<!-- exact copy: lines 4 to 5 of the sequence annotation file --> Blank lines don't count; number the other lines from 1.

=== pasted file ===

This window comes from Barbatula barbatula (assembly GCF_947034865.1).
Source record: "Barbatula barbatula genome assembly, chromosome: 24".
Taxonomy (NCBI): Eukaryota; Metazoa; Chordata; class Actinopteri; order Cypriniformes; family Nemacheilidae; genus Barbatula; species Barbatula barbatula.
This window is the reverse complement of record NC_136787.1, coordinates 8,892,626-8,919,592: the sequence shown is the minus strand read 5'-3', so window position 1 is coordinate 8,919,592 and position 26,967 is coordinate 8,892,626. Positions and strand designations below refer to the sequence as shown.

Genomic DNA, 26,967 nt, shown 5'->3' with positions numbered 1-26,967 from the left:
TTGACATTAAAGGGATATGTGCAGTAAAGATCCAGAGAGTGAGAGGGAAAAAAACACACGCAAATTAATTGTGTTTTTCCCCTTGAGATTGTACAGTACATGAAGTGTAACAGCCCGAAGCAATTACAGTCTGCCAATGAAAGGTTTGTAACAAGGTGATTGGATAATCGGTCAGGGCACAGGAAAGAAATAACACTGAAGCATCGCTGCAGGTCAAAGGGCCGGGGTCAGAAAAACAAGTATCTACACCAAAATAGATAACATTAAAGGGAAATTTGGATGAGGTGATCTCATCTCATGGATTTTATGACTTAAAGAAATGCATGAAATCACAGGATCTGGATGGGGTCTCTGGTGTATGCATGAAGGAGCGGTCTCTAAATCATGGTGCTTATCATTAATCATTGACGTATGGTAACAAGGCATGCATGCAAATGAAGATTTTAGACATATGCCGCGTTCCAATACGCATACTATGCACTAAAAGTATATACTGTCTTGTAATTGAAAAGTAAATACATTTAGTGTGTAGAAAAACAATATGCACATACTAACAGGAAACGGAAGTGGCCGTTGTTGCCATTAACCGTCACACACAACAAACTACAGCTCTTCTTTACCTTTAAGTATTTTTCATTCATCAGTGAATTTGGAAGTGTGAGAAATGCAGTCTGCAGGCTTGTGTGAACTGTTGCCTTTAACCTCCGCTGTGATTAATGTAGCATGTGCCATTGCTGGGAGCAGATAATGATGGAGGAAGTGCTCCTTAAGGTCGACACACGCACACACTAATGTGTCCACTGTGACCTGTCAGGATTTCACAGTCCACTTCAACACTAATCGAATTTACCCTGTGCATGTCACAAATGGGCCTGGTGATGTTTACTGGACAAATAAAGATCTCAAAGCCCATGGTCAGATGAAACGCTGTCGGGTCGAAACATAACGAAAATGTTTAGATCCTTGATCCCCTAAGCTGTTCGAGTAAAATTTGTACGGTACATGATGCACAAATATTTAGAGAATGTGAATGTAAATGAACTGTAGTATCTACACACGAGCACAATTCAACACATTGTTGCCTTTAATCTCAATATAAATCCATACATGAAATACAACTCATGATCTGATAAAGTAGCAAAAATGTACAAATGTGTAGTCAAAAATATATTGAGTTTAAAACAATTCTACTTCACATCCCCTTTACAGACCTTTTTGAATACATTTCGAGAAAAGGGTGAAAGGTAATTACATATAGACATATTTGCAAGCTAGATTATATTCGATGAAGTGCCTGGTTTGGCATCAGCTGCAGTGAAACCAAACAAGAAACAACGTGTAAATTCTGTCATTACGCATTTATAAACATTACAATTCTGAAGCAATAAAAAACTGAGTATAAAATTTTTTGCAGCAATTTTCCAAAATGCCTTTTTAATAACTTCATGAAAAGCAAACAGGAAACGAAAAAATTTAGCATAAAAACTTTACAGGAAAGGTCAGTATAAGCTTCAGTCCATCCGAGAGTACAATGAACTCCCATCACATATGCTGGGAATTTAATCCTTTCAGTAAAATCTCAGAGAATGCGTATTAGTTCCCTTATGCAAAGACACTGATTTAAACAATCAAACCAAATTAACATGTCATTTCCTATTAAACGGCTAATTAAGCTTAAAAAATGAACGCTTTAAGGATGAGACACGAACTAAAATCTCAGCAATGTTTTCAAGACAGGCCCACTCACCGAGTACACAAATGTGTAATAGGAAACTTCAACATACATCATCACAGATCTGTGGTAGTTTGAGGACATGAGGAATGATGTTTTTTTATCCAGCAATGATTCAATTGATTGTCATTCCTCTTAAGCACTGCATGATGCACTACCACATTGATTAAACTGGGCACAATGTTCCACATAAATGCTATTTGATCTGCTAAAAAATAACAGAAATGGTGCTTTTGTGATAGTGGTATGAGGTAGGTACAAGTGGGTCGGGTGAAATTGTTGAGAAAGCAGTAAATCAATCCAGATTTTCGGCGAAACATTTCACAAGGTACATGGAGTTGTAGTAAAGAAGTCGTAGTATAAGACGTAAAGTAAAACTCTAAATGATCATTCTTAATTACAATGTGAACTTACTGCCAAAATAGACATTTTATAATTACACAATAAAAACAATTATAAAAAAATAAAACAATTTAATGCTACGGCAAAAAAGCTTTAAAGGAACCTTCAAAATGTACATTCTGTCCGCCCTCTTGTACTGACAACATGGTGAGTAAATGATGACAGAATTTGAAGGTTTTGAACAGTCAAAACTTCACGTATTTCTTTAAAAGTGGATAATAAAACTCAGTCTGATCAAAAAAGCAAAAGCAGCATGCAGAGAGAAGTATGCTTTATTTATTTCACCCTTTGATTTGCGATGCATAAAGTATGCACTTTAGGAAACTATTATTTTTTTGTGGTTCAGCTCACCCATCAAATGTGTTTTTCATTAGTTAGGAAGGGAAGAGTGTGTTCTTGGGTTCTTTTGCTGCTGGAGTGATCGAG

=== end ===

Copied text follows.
This window is the reverse complement of record NC_136787.1, coordinates 8,892,626-8,919,592: the sequence shown is the minus strand read 5'-3', so window position 1 is coordinate 8,919,592 and position 26,967 is coordinate 8,892,626. Positions and strand designations below refer to the sequence as shown.

Genomic DNA, 26,967 nt, shown 5'->3' with positions numbered 1-26,967 from the left: